The Design Patent Emperor Wears No Clothes: Responding to Advocates of Design Patent Protection for Functionality
44 Pages Posted: 2 Nov 2021
Date Written: October 29, 2021
In Design Patent Law’s Identity Crisis, we traced the origins of design patent law’s ornamentality/non-functionality doctrine and showed how the Federal Circuit, the nation’s de facto design patent emperor over the past four decades, has turned the doctrine on its head: it has upended the 1902 Act’s intent and reversed three-quarters of a century of regional circuit jurisprudence. So much so that the post-1902 Act regional circuit design patent cases invalidating design patents on functionality grounds would come out oppositely under the Federal Circuit’s lax standards. Those standards led to the absurd result that Apple could disgorge Samsung’s profits on its smartphones because they employed rounded rectangular shapes. We showed that the applicable legislation limited design protection to original, ornamental articles of manufacture, and excluded protection for functionality.
This Article responds to the practitioners and academics who have defended the Federal Circuit’s interpretation of design patent law in commenting on our article. While none of the commentators question, no less refute, our core finding that the Federal Circuit has flipped the ornamentality/non-functionality doctrine, several offer fig leaves to clothe the Federal Circuit’s lax standards for design patent eligibility and infringement. We discuss the significant areas of agreement and show why the defenses of the Federal Circuit’s interpretation of the design patent standards are mistaken as a matter of statutory interpretation and are bad intellectual property policy. We conclude by addressing ways in which the Supreme Court or the Federal Circuit could faithfully implement the design patent statute, the fundamental intellectual property channeling principle reflected in Baker v. Selden, and sound intellectual property policy.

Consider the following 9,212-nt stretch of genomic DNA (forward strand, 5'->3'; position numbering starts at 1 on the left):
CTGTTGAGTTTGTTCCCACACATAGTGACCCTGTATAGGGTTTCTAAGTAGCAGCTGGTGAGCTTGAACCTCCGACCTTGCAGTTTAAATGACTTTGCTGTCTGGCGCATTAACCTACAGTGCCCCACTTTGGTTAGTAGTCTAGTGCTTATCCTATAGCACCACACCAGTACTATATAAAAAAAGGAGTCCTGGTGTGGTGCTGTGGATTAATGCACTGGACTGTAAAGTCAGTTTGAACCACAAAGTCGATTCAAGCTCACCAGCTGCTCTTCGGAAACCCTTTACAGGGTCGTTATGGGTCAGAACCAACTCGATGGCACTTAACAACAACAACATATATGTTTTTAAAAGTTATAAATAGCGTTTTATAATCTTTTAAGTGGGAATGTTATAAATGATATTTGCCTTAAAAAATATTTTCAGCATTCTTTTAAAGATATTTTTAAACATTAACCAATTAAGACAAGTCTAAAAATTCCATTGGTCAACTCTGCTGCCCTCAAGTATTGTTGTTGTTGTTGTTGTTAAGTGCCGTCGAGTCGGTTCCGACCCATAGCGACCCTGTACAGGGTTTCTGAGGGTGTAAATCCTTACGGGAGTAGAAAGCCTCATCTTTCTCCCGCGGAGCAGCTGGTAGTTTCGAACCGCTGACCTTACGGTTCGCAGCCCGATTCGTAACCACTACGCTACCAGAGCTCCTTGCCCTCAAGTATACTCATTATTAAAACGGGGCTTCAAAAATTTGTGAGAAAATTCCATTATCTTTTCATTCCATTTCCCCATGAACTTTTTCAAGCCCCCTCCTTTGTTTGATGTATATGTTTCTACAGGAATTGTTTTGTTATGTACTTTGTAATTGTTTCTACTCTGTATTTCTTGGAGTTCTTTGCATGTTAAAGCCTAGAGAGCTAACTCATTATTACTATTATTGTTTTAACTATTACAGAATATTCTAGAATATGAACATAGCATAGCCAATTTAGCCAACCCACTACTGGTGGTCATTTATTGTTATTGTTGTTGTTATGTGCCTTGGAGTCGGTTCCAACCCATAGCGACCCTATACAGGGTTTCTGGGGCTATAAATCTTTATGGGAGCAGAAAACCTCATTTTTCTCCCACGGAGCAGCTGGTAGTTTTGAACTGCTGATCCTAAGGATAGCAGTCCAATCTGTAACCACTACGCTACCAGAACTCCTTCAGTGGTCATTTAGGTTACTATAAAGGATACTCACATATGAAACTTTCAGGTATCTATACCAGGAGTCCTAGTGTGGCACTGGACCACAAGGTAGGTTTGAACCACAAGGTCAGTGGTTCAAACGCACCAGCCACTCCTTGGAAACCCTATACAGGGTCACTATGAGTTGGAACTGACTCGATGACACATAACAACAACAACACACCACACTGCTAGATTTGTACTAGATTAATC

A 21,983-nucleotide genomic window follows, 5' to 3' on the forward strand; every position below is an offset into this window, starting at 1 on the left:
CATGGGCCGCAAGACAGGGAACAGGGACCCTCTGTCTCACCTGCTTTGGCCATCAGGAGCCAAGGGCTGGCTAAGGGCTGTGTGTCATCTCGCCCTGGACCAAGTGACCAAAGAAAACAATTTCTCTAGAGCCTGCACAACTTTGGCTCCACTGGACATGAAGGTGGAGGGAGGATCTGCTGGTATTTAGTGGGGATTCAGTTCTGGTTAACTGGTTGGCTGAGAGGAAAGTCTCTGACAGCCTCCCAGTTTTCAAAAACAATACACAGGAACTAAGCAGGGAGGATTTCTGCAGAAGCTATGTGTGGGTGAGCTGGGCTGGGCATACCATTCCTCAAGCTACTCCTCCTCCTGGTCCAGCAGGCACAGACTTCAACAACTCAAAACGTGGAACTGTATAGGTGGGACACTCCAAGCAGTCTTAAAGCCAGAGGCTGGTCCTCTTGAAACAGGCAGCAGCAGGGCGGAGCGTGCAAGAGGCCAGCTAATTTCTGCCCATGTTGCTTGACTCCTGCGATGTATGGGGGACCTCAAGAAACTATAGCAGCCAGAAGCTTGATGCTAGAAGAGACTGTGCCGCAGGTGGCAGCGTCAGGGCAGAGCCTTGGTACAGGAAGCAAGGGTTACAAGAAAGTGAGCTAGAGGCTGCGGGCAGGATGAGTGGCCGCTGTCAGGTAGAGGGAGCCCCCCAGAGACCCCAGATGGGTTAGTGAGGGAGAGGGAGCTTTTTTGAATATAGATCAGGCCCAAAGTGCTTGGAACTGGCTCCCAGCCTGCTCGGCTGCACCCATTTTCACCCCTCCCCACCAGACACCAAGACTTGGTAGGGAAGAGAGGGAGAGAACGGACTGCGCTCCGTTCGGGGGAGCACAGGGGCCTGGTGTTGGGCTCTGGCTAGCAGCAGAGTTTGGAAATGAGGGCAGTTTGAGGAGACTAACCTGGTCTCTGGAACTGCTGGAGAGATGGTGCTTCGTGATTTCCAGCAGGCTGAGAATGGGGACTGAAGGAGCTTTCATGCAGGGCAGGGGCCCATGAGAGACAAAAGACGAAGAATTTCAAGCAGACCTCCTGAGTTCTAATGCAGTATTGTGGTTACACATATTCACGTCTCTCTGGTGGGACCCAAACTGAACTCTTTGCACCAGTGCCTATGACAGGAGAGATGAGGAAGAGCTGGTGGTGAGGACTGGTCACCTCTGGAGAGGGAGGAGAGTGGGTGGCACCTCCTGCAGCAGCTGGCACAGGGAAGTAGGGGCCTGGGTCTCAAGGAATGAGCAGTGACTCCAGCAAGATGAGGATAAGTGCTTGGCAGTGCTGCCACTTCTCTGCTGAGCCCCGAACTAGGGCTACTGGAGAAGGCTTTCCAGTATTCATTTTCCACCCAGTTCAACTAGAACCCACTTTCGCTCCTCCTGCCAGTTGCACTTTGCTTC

Keywords: Design Patent, Patent, Copyright, Trademark, Federal Circuit
JEL Classification: K19
Suggested Citation: Suggested Citation